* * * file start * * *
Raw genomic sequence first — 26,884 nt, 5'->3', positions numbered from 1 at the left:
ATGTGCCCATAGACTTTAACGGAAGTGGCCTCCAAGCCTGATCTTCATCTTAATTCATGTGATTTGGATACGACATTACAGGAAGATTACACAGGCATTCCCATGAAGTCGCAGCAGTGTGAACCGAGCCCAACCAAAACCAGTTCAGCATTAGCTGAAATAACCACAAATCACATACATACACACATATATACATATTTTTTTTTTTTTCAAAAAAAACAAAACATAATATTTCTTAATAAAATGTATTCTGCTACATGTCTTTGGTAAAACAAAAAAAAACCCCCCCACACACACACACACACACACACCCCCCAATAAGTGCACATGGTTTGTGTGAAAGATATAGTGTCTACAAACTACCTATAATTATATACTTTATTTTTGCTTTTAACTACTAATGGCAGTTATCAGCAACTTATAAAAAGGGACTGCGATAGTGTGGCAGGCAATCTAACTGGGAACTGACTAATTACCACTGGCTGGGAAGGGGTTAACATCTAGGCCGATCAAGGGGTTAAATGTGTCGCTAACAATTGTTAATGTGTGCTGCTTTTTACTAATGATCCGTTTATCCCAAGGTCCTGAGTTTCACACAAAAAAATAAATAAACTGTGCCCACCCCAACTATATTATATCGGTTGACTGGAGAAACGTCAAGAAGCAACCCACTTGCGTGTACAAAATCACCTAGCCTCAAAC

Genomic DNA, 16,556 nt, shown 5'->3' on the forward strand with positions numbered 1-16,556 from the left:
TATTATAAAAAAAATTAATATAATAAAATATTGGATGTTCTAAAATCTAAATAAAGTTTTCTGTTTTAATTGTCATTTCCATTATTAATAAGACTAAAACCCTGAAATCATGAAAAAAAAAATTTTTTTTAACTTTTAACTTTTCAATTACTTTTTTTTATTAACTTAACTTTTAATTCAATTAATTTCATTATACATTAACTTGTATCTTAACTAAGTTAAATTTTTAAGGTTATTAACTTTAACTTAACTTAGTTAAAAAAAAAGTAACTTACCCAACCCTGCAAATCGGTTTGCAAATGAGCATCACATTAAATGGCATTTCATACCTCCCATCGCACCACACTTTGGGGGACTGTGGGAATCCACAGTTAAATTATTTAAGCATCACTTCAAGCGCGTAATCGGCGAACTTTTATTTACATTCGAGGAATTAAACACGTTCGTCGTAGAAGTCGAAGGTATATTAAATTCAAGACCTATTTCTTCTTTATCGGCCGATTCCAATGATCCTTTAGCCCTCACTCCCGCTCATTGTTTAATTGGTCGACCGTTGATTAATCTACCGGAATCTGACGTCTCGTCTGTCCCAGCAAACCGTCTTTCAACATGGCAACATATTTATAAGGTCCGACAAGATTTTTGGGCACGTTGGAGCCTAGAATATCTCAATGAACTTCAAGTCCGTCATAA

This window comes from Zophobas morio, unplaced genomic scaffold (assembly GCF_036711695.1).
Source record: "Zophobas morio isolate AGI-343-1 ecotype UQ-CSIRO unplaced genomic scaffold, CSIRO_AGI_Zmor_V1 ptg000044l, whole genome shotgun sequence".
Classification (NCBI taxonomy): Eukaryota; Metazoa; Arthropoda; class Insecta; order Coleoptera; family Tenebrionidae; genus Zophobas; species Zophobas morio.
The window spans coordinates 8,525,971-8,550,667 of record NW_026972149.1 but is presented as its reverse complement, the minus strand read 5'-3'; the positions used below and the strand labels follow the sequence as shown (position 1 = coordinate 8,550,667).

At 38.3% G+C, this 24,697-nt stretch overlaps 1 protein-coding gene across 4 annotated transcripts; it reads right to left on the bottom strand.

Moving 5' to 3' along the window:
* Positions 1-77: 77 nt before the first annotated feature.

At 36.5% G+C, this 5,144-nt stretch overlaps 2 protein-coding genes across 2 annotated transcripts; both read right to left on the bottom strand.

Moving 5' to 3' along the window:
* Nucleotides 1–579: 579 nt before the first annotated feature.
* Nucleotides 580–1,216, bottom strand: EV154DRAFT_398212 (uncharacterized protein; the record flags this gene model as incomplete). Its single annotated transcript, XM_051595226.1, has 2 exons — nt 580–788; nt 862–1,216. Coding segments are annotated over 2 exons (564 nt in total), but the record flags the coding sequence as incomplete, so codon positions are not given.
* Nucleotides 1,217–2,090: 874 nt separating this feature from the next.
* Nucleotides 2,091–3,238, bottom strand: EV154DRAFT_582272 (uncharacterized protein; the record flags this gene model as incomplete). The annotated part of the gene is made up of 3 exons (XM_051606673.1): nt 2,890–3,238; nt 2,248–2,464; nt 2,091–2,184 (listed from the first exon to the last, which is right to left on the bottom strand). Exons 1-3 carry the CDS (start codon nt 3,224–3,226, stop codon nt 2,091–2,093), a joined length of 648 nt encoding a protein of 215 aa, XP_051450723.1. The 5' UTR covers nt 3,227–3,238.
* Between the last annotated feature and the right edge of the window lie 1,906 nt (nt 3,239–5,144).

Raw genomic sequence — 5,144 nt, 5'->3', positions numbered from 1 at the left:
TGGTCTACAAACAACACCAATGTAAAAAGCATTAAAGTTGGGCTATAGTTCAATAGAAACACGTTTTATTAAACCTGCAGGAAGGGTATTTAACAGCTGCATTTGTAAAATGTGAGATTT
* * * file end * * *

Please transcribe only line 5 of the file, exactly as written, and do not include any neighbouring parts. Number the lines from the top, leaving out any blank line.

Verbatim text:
This window comes from Zophobas morio, unplaced genomic scaffold (assembly GCF_036711695.1).